discharged from his employment with the United States Postal Service. The defendant in an answer denied all of the material allegations in the complaint.
On April 15, 1996, the defendant filed a motion for summary judgment. Consequently, the claims for compensatory damages, liquidated damages, a jury trial, prejudgment interest, and attorney's fees were stricken from plaintiff's amended complaint. Otherwise, the motion was denied. At trial, issues of fact remained regarding the plaintiff's claims for back and front pay. Pendas v. Runyon, 933 F. Supp. 187 (N.D.N.Y. 1996). Familiarity with the prior decision is assumed.
A bench trial was conducted in 1997 on March 3, 4, and 5, in Albany, New York. The plaintiff testified in his own behalf, together with a co-employee, Richard P. White, and his current attending physician, Dr. Michael J. Gardner ("Dr. Gardner"). The witnesses for the defendant included postal employees Reginald J. Poulin, Anna Schubert, Robin Shaw, Margaret M. Lynch, Robert E. Matarese, Thomas P. Cunningham, John R. Reilly, Martha MacDonald, and Dennis J. Loehner. The defense also called the plaintiff's original attending physician, Dr. Richard E. Lavigne ("Dr. Lavigne"), and their examining physician, Dr. William Rogers ("Dr. Rogers"). Voluminous exhibits were also received into evidence.
Stipulation of records and facts and an Addendum were filed on March 7, 1997. Supplemental proposed findings of facts and conclusions of law were filed on May 9, 1997. Based upon the stipulations, all of the evidence, and the credibility of the witnesses, the court makes the following findings of fact and conclusions of law pursuant to Rule 52 of the Federal Rules of Civil Procedure.
II. FINDINGS OF FACT
The following facts are those pertinent to the issues raised in the pleadings. Additional facts are set forth in the prior decision. 933 F. Supp. at 189-91.
Born on June 12, 1930, the plaintiff was hired in September of 1980 by the United States Postal Service as a special delivery messenger for the postal district of Albany, New York. As a part-time flexible employee, the plaintiff worked flexible hours and was obviously not considered a regular full-time employee. In fact, pursuant to the applicable bargaining agreement, part-time flexible employees were not guaranteed any hours of work in a given week.
In 1988, plaintiff initiated contact with an EEOC counselor/investigator alleging age discrimination. However, his informal complaint was settled. In 1990, plaintiff again contacted an EEOC counselor/investigator. Nevertheless, on December 7, 1990, the plaintiff withdrew his informal complaint.
On December 29, 1990, plaintiff was converted from a special delivery messenger to a city letter carrier. This was still a part-time flexible position.
From approximately October 1, 1991, to February of 1992, the plaintiff was out of work as a result of heart by-pass surgery. Upon his return, he was placed in a temporary light duty position by supervisor Peg Lynch. Thereafter, on numerous occasions during the summer of 1992, Ms. Lynch inquired of Pendas whether or not he was going to retire.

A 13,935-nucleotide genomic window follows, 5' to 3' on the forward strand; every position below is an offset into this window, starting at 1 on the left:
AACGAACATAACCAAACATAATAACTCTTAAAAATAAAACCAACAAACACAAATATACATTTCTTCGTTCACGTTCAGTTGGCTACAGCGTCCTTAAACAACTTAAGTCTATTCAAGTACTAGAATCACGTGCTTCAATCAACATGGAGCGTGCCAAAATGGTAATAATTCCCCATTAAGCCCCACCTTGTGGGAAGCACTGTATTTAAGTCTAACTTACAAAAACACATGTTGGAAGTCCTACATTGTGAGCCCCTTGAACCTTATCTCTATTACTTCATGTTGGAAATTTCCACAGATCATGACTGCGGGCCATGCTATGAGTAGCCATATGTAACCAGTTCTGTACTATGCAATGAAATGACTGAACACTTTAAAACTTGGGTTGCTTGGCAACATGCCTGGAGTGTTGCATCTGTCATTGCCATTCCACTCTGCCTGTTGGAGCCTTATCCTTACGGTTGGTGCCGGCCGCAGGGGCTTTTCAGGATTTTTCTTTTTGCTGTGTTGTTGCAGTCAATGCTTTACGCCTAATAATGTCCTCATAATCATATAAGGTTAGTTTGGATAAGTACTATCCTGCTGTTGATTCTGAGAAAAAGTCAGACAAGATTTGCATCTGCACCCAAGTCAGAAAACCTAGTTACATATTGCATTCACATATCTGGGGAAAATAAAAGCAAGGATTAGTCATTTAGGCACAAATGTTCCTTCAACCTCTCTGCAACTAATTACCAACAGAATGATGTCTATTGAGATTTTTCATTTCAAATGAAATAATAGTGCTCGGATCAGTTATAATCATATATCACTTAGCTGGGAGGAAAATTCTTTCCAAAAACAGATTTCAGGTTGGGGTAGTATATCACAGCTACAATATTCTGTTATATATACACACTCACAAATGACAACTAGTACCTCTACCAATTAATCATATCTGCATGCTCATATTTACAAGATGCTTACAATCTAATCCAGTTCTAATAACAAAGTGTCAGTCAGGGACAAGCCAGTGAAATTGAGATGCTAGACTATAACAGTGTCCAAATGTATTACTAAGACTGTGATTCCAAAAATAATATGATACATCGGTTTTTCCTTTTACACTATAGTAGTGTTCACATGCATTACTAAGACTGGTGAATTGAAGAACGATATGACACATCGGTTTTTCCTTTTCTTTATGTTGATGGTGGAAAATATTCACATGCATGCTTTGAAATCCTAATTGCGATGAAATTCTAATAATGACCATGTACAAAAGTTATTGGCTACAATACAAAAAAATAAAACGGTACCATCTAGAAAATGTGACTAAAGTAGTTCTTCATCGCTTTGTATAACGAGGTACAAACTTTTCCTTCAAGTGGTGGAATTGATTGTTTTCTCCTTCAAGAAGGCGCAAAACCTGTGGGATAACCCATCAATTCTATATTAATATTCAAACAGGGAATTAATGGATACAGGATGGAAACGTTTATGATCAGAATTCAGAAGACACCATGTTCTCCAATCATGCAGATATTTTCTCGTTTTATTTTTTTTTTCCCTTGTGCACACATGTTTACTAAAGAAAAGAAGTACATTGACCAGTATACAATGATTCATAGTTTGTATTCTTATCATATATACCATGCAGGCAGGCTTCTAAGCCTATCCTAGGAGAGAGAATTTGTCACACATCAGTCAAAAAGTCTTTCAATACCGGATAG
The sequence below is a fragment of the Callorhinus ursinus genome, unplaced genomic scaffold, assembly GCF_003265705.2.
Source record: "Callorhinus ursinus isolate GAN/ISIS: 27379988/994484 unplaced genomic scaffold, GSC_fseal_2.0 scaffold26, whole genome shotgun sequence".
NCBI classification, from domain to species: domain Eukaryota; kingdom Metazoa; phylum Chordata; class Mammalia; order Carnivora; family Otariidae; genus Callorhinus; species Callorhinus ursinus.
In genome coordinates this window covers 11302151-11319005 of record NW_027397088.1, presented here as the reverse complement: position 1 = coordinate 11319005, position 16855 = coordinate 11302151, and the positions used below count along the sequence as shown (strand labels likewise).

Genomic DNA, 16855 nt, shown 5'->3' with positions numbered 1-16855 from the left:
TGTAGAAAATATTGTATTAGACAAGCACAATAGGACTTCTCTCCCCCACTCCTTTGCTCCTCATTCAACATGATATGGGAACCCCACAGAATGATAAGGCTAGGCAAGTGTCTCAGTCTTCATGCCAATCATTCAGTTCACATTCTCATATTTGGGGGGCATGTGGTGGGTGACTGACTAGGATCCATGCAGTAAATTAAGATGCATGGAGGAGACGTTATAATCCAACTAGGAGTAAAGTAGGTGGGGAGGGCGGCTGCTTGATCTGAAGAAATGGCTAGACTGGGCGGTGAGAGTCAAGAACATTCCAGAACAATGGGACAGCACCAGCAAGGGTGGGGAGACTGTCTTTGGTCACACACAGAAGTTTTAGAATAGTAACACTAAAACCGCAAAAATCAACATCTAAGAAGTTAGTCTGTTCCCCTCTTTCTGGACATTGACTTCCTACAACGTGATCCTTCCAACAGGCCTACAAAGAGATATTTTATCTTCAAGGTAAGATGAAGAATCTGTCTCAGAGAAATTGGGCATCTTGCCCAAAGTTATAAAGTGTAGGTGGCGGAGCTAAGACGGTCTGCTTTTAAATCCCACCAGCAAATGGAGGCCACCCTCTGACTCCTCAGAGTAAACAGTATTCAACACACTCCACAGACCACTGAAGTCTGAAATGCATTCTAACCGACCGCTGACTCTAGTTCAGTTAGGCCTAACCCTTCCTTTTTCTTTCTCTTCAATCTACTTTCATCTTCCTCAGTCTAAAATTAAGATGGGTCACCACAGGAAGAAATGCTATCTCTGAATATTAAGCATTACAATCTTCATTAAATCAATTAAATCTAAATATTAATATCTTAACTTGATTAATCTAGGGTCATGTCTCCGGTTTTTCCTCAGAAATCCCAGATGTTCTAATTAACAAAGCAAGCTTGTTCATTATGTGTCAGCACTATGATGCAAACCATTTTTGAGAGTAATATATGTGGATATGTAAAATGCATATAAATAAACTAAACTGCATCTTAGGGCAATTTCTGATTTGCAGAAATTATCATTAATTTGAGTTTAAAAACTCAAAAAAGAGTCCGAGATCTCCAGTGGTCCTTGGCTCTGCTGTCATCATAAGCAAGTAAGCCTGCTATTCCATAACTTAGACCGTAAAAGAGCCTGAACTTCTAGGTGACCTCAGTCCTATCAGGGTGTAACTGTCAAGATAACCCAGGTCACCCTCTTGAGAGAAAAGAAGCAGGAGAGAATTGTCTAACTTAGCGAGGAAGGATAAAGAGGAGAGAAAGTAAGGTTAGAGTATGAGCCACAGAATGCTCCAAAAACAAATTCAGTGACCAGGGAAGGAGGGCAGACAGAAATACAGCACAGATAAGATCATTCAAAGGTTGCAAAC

Plaintiff's original physician with regard to his physical condition and limitations, provided medical reports to the post office on February 20, 1992, and May 22, 1992, which restricted Pendas to day time work, or work between 8:00 a.m. to 6:00 p.m. (Pl.'s Ex. 11 and 12). However, on August 24, 1992, plaintiff submitted a report pursuant to a form provided by the post office failing to indicate Dr. Lavigne's day time restriction. It was later indicated that this was an oversight on the doctor's part because the form contained no place for such information. (Pl.'s Ex. 13).
On October 25, 1992, area manager of stations Dennis Loehner, accompanied by Martha McDonald, Pendas' supervisor at that time, ordered that he start work at 4:00 a.m. and continue for four hours beginning on October 28, 1992. The following day, Ms. Lynch telephoned plaintiff's physician to see if the plaintiff could work at that early morning hour without any harm to his health. Caught off guard, Dr. Lavigne without reviewing his records, stated that Pendas could work starting at 4:00 a.m. Regardless, the plaintiff refused to report to work at 4:00 a.m. In fact, he subsequently changed doctors, and on November 11, 1992, Pendas was examined by Dr. Gardner. Dr. Gardner filed a report with the post office in which he opined that it would be detrimental to the plaintiff's health to report to work at 4:00 a.m. and that he "should be given working daytime hours," preferably between 8:00 a.m. and 6:00 p.m. (Pl.'s Ex. 17).
On December 8, 1992, the plaintiff was examined by Dr. Rogers on behalf of the defendant. Dr. Rogers concluded that the plaintiff was medically fit to report to work at 4:00 a.m.
On December 9, 1992, the plaintiff filed an informal complaint with the EEOC in which he stated as follows:
Age and disability Dennis Loener [sic] has violated the letter from my medical doctor, and has through Peg Lynch suggested I retire because of my age.
Changed daylight normal working hours to 4 AM to 8 AM 4 hours a day. Has not allowed me to drive or be treated as other letter carriers on light duty.